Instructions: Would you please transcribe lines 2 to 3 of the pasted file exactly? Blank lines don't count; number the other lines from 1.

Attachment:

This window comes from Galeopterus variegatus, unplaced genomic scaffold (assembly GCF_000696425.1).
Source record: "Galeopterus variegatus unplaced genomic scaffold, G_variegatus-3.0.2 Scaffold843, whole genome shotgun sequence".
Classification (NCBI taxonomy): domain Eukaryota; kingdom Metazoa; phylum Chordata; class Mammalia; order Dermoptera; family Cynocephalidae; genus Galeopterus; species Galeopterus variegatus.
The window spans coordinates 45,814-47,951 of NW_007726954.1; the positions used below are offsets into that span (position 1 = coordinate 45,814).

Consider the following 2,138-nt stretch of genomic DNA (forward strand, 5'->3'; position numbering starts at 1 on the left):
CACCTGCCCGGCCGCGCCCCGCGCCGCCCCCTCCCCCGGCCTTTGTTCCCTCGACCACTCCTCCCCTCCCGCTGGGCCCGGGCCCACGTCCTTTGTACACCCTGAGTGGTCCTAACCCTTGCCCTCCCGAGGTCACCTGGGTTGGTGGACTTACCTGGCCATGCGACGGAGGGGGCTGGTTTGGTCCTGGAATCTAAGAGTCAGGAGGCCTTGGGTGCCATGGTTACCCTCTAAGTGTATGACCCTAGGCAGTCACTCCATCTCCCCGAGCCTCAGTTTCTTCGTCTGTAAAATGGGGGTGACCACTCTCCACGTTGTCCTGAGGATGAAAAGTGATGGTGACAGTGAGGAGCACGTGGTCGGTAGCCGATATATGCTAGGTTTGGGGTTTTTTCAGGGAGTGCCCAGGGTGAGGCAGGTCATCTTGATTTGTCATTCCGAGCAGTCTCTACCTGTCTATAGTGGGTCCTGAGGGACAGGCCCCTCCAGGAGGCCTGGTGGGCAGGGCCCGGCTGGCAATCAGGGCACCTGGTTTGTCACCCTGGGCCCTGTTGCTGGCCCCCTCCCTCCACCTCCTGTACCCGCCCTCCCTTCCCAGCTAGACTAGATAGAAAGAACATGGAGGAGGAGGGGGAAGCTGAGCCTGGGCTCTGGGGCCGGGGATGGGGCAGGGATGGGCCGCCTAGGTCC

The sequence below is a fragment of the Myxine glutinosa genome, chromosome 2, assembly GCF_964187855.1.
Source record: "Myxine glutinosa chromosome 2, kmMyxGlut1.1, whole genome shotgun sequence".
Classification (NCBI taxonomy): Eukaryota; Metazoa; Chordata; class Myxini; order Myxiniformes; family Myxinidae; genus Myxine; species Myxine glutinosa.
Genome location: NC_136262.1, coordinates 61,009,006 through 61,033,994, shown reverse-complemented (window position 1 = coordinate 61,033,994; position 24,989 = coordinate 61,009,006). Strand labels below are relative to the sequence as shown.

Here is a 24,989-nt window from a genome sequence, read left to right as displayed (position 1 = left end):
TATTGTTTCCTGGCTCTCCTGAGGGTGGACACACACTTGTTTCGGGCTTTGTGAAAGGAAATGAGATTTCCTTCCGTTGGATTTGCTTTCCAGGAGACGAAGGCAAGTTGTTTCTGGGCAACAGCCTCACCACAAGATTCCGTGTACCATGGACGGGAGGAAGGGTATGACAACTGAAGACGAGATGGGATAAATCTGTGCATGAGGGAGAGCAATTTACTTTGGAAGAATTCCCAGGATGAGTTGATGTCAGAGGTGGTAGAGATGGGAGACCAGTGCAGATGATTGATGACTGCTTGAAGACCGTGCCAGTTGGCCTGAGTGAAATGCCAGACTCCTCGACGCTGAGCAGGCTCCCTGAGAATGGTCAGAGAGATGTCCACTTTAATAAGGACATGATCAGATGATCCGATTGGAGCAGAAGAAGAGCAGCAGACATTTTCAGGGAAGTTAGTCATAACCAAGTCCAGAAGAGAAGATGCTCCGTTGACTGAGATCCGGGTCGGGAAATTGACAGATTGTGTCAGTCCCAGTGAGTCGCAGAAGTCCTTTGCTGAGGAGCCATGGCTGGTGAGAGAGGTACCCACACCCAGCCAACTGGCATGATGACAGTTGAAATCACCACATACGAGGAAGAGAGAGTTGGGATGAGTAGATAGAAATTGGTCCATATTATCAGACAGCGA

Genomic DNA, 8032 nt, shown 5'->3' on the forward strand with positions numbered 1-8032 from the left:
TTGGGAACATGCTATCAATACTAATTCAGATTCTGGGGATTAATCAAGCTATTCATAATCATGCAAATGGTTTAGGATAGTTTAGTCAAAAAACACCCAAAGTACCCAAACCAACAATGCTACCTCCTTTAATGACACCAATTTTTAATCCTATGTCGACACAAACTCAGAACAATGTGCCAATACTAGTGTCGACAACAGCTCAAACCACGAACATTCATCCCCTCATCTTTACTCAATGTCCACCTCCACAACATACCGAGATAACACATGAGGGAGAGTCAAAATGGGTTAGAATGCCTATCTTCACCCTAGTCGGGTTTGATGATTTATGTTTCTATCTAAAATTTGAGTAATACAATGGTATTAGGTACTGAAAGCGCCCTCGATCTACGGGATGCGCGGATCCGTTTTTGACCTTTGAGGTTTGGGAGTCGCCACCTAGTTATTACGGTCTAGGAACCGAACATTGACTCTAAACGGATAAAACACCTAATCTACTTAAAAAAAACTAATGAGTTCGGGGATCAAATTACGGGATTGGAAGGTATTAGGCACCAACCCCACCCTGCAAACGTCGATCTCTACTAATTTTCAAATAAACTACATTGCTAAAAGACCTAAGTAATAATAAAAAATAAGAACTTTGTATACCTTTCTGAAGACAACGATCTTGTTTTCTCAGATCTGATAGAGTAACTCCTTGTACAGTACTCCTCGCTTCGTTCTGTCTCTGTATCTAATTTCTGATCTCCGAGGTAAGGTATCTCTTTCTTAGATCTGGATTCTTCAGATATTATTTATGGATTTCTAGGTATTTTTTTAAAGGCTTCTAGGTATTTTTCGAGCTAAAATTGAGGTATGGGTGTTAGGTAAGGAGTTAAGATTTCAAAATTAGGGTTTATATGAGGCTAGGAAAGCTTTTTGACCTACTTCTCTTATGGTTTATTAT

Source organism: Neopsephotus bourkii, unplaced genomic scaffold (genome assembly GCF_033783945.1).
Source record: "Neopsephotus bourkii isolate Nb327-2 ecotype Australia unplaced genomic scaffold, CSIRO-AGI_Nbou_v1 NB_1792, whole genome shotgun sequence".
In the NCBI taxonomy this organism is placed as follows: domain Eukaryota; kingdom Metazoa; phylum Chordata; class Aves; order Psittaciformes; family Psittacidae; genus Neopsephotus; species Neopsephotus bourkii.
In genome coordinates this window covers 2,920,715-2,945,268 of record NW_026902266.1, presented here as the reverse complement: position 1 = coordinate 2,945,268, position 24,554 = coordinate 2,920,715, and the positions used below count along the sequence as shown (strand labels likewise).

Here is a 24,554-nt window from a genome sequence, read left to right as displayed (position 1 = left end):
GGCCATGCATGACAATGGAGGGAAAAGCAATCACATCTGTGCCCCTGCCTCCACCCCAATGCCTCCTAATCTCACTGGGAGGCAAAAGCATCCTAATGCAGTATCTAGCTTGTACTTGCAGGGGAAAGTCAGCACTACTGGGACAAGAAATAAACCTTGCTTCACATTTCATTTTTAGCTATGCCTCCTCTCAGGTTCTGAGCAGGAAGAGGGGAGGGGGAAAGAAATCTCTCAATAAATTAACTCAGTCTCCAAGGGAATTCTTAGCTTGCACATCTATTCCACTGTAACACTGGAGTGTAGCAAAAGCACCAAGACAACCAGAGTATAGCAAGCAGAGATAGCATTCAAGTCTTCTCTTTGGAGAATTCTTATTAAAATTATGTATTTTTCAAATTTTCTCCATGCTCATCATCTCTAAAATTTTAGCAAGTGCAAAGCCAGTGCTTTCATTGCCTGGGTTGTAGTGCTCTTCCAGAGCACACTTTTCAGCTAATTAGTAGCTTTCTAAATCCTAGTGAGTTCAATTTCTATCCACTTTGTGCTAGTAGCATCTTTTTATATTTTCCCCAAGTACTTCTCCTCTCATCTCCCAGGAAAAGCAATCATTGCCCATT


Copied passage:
Source record: "Galeopterus variegatus unplaced genomic scaffold, G_variegatus-3.0.2 Scaffold843, whole genome shotgun sequence".
Classification (NCBI taxonomy): domain Eukaryota; kingdom Metazoa; phylum Chordata; class Mammalia; order Dermoptera; family Cynocephalidae; genus Galeopterus; species Galeopterus variegatus.